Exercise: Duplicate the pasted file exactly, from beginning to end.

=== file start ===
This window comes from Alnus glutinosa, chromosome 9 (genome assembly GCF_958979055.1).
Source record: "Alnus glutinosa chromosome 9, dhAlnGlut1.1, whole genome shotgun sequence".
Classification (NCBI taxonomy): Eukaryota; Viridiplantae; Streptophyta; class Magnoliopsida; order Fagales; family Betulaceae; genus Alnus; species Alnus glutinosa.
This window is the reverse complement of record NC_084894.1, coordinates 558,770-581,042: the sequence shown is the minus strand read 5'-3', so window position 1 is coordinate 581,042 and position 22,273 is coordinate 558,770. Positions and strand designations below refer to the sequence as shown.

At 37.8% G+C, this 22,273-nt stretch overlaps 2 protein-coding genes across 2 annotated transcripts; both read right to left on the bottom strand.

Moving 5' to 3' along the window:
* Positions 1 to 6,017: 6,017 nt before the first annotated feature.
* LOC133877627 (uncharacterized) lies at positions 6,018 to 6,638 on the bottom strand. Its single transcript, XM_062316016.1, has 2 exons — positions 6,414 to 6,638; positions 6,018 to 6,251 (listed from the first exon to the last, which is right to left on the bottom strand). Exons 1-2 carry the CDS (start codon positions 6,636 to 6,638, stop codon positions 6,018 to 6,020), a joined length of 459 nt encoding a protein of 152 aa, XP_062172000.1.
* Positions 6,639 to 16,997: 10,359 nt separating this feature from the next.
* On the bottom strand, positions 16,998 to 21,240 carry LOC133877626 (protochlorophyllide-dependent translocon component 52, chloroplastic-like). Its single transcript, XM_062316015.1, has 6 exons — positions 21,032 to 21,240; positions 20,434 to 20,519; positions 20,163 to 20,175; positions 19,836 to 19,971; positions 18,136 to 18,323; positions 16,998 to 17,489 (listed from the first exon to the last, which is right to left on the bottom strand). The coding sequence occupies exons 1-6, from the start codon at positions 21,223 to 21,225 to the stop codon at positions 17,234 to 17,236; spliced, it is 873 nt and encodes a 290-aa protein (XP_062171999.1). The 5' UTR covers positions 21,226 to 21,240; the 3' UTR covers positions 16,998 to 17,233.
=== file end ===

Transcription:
This window comes from Alnus glutinosa, chromosome 9 (genome assembly GCF_958979055.1).
Source record: "Alnus glutinosa chromosome 9, dhAlnGlut1.1, whole genome shotgun sequence".
Classification (NCBI taxonomy): Eukaryota; Viridiplantae; Streptophyta; class Magnoliopsida; order Fagales; family Betulaceae; genus Alnus; species Alnus glutinosa.
This window is the reverse complement of record NC_084894.1, coordinates 558,770-581,042: the sequence shown is the minus strand read 5'-3', so window position 1 is coordinate 581,042 and position 22,273 is coordinate 558,770. Positions and strand designations below refer to the sequence as shown.

At 37.8% G+C, this 22,273-nt stretch overlaps 2 protein-coding genes across 2 annotated transcripts; both read right to left on the bottom strand.

Moving 5' to 3' along the window:
* Positions 1 to 6,017: 6,017 nt before the first annotated feature.
* LOC133877627 (uncharacterized) lies at positions 6,018 to 6,638 on the bottom strand. Its single transcript, XM_062316016.1, has 2 exons — positions 6,414 to 6,638; positions 6,018 to 6,251 (listed from the first exon to the last, which is right to left on the bottom strand). Exons 1-2 carry the CDS (start codon positions 6,636 to 6,638, stop codon positions 6,018 to 6,020), a joined length of 459 nt encoding a protein of 152 aa, XP_062172000.1.
* Positions 6,639 to 16,997: 10,359 nt separating this feature from the next.
* On the bottom strand, positions 16,998 to 21,240 carry LOC133877626 (protochlorophyllide-dependent translocon component 52, chloroplastic-like). Its single transcript, XM_062316015.1, has 6 exons — positions 21,032 to 21,240; positions 20,434 to 20,519; positions 20,163 to 20,175; positions 19,836 to 19,971; positions 18,136 to 18,323; positions 16,998 to 17,489 (listed from the first exon to the last, which is right to left on the bottom strand). The coding sequence occupies exons 1-6, from the start codon at positions 21,223 to 21,225 to the stop codon at positions 17,234 to 17,236; spliced, it is 873 nt and encodes a 290-aa protein (XP_062171999.1). The 5' UTR covers positions 21,226 to 21,240; the 3' UTR covers positions 16,998 to 17,233.